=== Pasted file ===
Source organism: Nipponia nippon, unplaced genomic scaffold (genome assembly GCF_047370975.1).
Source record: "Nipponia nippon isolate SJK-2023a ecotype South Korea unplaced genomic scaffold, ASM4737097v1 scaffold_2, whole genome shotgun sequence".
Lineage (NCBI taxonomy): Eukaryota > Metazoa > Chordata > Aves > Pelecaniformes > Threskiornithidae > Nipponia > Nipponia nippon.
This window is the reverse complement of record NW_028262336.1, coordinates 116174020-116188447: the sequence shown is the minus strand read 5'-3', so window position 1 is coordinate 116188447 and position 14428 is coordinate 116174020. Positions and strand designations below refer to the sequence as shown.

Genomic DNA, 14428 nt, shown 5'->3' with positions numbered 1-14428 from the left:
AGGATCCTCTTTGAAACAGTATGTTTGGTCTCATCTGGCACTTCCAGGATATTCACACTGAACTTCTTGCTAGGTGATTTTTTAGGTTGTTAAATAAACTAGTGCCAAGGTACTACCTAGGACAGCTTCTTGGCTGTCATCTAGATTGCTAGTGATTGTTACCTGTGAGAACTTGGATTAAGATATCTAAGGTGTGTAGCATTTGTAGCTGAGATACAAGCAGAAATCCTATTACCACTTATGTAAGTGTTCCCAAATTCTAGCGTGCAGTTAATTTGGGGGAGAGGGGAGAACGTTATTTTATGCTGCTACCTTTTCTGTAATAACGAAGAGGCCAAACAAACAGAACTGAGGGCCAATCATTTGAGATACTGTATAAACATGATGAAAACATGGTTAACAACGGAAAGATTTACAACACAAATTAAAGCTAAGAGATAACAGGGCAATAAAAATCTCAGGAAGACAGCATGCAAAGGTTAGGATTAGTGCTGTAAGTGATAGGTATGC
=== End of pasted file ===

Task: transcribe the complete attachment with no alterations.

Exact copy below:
Source organism: Nipponia nippon, unplaced genomic scaffold (genome assembly GCF_047370975.1).
Source record: "Nipponia nippon isolate SJK-2023a ecotype South Korea unplaced genomic scaffold, ASM4737097v1 scaffold_2, whole genome shotgun sequence".
Lineage (NCBI taxonomy): Eukaryota > Metazoa > Chordata > Aves > Pelecaniformes > Threskiornithidae > Nipponia > Nipponia nippon.
This window is the reverse complement of record NW_028262336.1, coordinates 116174020-116188447: the sequence shown is the minus strand read 5'-3', so window position 1 is coordinate 116188447 and position 14428 is coordinate 116174020. Positions and strand designations below refer to the sequence as shown.

Genomic DNA, 14428 nt, shown 5'->3' with positions numbered 1-14428 from the left:
AGGATCCTCTTTGAAACAGTATGTTTGGTCTCATCTGGCACTTCCAGGATATTCACACTGAACTTCTTGCTAGGTGATTTTTTAGGTTGTTAAATAAACTAGTGCCAAGGTACTACCTAGGACAGCTTCTTGGCTGTCATCTAGATTGCTAGTGATTGTTACCTGTGAGAACTTGGATTAAGATATCTAAGGTGTGTAGCATTTGTAGCTGAGATACAAGCAGAAATCCTATTACCACTTATGTAAGTGTTCCCAAATTCTAGCGTGCAGTTAATTTGGGGGAGAGGGGAGAACGTTATTTTATGCTGCTACCTTTTCTGTAATAACGAAGAGGCCAAACAAACAGAACTGAGGGCCAATCATTTGAGATACTGTATAAACATGATGAAAACATGGTTAACAACGGAAAGATTTACAACACAAATTAAAGCTAAGAGATAACAGGGCAATAAAAATCTCAGGAAGACAGCATGCAAAGGTTAGGATTAGTGCTGTAAGTGATAGGTATGC